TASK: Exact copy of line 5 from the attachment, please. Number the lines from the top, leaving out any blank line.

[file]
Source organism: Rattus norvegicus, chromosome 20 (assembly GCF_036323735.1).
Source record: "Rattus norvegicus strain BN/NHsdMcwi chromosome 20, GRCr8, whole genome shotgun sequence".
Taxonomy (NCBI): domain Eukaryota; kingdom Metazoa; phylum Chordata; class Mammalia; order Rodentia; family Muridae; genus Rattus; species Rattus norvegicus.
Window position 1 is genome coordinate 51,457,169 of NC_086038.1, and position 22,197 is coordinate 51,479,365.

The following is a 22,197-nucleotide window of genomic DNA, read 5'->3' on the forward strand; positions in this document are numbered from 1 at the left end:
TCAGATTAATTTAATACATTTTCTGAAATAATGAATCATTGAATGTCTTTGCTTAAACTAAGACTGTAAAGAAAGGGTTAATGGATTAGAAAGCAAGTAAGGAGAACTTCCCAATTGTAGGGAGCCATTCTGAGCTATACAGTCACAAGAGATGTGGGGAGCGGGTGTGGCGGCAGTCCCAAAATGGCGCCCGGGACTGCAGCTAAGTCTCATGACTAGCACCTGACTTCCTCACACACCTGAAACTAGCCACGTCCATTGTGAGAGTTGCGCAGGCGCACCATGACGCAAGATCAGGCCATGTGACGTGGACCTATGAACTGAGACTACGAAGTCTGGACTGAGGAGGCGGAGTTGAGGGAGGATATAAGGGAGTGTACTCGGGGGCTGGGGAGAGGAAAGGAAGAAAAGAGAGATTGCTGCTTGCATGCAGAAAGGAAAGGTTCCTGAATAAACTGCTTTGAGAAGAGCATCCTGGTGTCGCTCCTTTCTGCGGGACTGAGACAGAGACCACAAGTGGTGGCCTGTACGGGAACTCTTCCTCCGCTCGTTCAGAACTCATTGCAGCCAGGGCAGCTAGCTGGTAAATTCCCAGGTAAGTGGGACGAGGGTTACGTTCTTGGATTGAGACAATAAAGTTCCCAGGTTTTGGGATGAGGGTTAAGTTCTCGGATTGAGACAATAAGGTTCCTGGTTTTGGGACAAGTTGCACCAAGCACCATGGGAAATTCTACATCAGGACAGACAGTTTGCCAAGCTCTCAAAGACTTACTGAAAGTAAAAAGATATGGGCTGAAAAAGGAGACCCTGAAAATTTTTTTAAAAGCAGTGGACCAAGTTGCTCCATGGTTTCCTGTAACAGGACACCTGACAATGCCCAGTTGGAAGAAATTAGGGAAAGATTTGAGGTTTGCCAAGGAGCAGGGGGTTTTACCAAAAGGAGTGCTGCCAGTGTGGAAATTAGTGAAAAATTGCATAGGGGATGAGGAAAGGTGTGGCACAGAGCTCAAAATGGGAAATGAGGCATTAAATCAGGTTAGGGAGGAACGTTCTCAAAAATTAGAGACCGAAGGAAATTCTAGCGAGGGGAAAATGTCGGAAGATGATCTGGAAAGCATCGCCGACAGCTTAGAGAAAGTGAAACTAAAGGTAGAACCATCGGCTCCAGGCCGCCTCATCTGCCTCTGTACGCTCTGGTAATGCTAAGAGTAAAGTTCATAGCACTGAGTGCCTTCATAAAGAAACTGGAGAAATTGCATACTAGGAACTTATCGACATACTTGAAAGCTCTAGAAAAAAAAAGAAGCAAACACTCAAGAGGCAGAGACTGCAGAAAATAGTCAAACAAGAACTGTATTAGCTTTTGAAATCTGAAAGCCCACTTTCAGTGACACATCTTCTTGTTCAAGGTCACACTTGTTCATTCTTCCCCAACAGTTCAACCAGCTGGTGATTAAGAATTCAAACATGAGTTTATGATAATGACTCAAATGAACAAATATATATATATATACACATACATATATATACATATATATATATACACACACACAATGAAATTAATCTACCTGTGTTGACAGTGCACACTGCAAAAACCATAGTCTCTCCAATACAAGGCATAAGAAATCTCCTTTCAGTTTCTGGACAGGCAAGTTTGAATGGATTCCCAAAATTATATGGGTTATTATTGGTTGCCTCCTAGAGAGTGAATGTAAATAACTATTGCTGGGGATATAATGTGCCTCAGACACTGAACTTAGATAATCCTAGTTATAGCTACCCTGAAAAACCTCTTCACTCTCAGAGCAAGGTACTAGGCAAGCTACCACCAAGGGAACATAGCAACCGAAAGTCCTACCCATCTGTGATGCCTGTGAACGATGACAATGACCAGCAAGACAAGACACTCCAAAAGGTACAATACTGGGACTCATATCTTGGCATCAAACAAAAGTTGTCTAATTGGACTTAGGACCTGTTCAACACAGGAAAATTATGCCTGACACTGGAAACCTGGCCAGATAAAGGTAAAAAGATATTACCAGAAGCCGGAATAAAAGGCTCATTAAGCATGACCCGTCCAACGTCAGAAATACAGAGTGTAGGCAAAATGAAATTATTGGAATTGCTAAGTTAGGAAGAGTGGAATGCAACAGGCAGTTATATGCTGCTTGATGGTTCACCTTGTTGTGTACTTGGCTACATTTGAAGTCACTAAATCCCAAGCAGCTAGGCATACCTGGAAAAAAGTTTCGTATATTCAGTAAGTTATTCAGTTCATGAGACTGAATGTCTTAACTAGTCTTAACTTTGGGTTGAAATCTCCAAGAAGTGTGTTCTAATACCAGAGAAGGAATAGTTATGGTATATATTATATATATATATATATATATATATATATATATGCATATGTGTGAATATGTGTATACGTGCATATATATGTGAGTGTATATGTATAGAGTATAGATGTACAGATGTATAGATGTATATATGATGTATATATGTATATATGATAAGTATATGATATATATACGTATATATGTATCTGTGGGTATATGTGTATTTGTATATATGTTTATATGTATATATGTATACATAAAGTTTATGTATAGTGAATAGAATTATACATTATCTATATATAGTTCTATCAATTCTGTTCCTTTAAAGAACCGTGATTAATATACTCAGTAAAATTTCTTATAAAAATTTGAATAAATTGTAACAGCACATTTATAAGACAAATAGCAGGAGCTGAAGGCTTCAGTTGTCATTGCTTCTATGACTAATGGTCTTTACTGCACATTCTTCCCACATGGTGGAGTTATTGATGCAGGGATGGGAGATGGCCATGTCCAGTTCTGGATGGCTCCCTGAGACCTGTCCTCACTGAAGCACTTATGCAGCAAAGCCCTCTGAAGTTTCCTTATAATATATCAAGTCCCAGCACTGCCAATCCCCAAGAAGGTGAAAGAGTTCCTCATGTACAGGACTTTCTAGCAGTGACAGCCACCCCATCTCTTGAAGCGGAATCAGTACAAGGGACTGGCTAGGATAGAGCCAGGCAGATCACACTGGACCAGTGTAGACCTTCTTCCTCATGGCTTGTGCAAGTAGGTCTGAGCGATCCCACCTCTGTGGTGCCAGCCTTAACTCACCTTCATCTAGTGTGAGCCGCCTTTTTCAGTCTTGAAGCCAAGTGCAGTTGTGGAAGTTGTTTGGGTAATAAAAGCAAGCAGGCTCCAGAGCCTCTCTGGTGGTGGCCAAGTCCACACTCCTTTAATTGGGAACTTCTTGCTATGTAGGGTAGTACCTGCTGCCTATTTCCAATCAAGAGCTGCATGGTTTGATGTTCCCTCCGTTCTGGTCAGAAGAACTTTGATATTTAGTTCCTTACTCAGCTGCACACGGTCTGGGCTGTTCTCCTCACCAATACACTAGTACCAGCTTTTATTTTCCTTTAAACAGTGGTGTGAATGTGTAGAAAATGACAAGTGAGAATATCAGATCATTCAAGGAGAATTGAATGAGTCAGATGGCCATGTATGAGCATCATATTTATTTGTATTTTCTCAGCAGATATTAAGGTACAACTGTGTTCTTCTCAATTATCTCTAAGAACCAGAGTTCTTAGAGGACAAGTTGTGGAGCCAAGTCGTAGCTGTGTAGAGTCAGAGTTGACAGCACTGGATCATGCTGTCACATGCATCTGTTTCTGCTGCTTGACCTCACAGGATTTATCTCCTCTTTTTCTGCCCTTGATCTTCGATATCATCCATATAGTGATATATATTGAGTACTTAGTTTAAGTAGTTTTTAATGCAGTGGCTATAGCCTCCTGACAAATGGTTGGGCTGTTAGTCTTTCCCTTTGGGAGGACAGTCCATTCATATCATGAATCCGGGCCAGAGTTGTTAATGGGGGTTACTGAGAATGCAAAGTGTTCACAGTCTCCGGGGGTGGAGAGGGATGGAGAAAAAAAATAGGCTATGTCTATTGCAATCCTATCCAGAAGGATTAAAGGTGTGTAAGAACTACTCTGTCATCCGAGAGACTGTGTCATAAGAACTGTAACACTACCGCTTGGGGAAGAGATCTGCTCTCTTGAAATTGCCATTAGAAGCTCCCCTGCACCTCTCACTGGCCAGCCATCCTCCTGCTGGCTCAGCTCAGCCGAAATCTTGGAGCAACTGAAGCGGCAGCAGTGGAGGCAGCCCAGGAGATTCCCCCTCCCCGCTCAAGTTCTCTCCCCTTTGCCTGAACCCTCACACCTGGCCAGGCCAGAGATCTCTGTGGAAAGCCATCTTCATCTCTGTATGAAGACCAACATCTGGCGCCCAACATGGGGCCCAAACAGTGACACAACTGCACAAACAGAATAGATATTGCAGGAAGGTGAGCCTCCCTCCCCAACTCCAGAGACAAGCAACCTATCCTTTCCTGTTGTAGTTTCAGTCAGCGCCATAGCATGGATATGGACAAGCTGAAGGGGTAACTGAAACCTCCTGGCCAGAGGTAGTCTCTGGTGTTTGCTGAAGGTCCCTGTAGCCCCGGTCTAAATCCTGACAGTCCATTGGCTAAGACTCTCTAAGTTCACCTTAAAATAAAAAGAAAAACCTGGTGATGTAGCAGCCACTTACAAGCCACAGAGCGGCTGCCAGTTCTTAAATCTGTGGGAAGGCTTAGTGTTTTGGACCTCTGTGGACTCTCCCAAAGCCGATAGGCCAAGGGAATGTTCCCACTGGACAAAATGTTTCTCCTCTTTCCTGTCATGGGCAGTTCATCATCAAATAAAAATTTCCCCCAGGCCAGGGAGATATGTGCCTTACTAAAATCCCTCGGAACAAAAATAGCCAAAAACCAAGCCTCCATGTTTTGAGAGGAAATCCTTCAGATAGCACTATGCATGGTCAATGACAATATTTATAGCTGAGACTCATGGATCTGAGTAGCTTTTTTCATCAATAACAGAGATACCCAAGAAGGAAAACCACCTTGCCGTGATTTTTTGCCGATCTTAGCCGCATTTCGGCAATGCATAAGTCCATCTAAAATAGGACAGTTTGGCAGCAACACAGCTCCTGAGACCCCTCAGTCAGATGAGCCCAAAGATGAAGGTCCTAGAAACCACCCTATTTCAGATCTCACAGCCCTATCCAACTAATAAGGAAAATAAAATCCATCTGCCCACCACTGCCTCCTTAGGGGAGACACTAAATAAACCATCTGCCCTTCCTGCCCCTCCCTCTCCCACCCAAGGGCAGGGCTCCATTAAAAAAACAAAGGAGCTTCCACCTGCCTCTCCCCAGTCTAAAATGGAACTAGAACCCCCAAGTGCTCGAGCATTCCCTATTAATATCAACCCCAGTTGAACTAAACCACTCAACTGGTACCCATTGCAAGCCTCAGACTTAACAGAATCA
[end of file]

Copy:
The following is a 22,197-nucleotide window of genomic DNA, read 5'->3' on the forward strand; positions in this document are numbered from 1 at the left end: